“Right before dark my cameraman said there is a big buck out his window and he thinks it’s Baby G, I look and at first glance I knew it was him. We had deer very close and started moving things around trying to hurry for a shot but trying to be as quiet as possible. I had to get in his corner and he had to get where I was. It was a challenge no doubt! Finally I get around on that side and my cameraman cannot see Baby G in the view finder because of all the deer in the field. I am getting impatient and knowing what had just happened a few days ago, I did not want him to get away again. He is 50 yards ground level and moving away. I had the TC on him and when the camera got on him, I shot him. I knew I had made a good shot but with the smoke i didn’t see him fall. The thoughts that go through your mind at that moment is totally unexplainable! After calming down we loaded up our gear up and got out of the blind. I planned to go get Jeff, some lights and come back to see if we could find him.
“We got our lights and headed to where he was standing when I pulled the trigger. He was laying right where I had shot him, the ground sloped so much that when he had fell I couldn’t see him from the ground blind. As I walk up to him, he keeps getting bigger and bigger! We had him rough scored him from all the Reconyx pictures and figured he was right at 230 inches and now I was really starting to believe it! “We took tons of photos and just enjoyed the moment the next couple of days. After what had happened to me last year on a close encounter with another giant it was like my second chance. Baby G was a once in a lifetime buck that had went from a 150” ten pointer to a 230′-inch, 21-pointer in two years. I want to thank God for my chance at this deer and to be able to live in an area with awesome deer and great landowners who share the same goals of growing big deer.”–David Lindsey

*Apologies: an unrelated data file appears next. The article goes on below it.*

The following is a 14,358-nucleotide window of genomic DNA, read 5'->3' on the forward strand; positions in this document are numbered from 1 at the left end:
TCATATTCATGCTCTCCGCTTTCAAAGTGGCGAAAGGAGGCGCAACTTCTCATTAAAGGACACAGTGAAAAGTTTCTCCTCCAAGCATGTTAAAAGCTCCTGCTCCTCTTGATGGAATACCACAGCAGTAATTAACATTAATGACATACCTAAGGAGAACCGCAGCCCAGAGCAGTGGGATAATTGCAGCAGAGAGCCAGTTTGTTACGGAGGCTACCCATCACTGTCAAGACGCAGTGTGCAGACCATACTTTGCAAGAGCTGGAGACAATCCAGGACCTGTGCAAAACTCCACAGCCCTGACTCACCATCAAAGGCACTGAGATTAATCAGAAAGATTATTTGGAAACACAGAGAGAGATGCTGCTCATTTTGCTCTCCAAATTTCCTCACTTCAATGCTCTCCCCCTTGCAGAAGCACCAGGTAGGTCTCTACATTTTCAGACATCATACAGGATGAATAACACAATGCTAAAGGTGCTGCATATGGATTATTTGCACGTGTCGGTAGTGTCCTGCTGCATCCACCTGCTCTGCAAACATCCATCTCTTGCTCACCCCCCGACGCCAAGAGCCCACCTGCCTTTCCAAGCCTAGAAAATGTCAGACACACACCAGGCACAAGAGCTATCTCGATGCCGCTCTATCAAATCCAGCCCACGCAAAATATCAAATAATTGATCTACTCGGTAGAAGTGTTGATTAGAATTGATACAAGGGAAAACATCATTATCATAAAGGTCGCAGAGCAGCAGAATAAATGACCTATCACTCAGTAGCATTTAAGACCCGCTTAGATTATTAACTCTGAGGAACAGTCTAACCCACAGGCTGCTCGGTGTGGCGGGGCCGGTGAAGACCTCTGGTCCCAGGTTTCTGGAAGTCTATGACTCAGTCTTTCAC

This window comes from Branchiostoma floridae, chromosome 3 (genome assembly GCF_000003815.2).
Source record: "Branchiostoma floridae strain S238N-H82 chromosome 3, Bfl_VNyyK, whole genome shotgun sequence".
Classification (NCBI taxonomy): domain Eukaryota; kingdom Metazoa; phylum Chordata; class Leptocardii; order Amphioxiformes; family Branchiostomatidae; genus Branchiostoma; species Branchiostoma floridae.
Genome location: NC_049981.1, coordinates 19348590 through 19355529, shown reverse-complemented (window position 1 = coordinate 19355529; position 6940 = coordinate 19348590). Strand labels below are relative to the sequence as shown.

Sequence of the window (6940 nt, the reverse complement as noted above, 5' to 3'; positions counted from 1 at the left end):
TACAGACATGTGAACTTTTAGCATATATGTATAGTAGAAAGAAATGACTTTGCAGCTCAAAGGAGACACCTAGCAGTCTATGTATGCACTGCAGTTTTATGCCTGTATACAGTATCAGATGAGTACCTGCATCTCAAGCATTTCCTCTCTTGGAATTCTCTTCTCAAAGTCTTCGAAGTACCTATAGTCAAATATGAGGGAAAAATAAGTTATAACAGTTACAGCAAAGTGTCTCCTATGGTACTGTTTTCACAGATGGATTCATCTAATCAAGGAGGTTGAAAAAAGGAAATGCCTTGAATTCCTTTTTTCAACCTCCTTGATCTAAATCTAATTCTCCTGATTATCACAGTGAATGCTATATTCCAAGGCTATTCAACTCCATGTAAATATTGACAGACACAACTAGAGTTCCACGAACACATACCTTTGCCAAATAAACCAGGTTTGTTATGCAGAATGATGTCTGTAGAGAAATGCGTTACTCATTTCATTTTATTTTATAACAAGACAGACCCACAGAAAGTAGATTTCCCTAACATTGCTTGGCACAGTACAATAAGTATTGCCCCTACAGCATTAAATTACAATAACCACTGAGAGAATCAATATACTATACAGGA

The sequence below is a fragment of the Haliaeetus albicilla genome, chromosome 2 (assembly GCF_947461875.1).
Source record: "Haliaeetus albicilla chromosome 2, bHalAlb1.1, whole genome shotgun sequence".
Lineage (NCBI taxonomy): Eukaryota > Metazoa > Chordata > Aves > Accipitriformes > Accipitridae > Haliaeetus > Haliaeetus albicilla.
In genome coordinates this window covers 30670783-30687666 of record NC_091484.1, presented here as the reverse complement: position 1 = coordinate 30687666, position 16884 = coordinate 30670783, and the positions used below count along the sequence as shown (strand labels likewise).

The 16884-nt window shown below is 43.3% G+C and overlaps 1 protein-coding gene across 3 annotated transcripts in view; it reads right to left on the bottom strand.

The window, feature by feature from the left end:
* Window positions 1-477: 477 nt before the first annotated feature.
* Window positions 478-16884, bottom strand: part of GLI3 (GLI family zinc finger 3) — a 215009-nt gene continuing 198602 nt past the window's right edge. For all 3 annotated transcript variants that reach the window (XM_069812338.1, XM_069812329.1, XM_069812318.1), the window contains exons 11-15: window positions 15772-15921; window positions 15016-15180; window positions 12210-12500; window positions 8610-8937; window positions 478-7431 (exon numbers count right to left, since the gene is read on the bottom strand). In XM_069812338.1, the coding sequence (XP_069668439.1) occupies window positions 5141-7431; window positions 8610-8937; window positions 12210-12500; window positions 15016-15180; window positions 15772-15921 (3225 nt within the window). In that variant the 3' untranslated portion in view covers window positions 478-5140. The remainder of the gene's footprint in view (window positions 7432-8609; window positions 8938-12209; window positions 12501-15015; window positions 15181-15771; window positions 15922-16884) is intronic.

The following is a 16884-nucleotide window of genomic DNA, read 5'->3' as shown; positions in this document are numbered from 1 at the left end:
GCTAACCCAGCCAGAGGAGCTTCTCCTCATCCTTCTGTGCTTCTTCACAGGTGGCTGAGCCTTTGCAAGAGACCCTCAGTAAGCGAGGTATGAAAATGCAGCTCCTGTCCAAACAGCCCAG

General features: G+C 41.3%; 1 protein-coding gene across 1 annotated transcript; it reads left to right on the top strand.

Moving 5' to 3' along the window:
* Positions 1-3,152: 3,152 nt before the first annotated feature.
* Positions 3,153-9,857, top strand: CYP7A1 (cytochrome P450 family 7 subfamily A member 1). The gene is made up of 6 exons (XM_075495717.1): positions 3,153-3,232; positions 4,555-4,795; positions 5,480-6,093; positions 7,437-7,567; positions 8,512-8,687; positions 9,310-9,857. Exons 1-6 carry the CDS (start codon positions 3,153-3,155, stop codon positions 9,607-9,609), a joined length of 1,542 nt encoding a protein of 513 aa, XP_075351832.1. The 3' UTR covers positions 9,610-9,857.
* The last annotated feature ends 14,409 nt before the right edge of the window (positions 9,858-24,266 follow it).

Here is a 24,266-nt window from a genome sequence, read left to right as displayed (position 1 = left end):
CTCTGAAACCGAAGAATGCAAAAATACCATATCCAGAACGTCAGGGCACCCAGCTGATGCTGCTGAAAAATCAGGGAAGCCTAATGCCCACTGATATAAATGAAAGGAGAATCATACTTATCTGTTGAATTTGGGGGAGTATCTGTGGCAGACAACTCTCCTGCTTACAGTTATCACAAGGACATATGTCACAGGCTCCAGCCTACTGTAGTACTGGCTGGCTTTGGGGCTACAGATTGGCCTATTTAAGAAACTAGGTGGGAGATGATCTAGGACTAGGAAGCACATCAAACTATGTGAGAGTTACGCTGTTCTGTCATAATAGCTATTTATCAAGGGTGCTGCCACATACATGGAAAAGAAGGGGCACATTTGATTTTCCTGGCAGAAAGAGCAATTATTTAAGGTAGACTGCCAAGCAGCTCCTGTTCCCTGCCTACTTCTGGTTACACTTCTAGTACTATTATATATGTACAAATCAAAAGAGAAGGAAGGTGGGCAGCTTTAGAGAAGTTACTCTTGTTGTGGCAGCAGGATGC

For any dyed-in-wool sportsman, spending a day hunting or fishing with their child or spouse ranks as the ultimate high in outdoor experiences. So imagine for a moment how Mark felt when his 15-year-old daughter, Taylor, lowered the boom on her Missouri Youth Season giant! This is her story… “As I get older, I have grown out of Trick-Or-Treating and always look forward to gettiing in the woods around Halloween time! Dressing up as a hunter is perfectly fine with me 🙂 Plus, this year was my last Youth Season because I am 15 years old so I wasn’t going to miss out. I promised my dad I would hunt mornings because I was hitting the weather front just right. We had a real good feeling about my upcoming hunts which was very encouraging. After looking at the pictures of all the bucks I was even more excited!
“Saturday morning I was up and ready at 6:15am and couldn’t wait to get out there, a little tired though! We were headed to the “honey hole” of our whole northern Missouri farm so I was anxious to see what would walk out this morning. Our trailcam pictures revealed several shooters in this field that were there regularly.
“We got to the box blind before sunrise and I hear my dad say “There’s our big boy!” He spotted our main big shooter we were after, with a doe, but walking the opposite direction. We were just hoping he’d come back before the hunt was over.
“As it started getting lighter we’d only seen two does and knew they were going to move sometime. Then, as my dad and I were catching up since we hadn’t seen each other in a while I look up and see this giant buck running straight for the blind. I said “Dad!” and he looked forward and said “That’s him!” Our shooter had come back out with the same doe and I could not believe it. It was all happening so fast so I had absolutely no time to get nervous. I just kept telling myself to not mess this up! My dad thinks a coyote or something bumped them, thank goodness.
“I got the window open quickly and made the shot at about 55 yards! He ran 150 yards and died on camera which made for an easy track job. I double-lunged him with my pink Thompson Center .223. My buck scored 167 4/8 and was 5 years old. I never imagined killing this big of a buck at his age in my life. It was definitely a dream come true and made for a perfect weekend! Skipping Halloween, once again, paid off!” For more information of these giant bucks and see more huge whitetails from the Drury’s 2010 fall season go to: www.druryoutdoors.com And while you’re there, check out Drury Outdoors hunting videos and the Inner Circle.
It’s not likely that too many deer hunters on the planet had the type of season that Iowa’s Mark Drury had when he took his biggest typical buck ever at 195 1/8!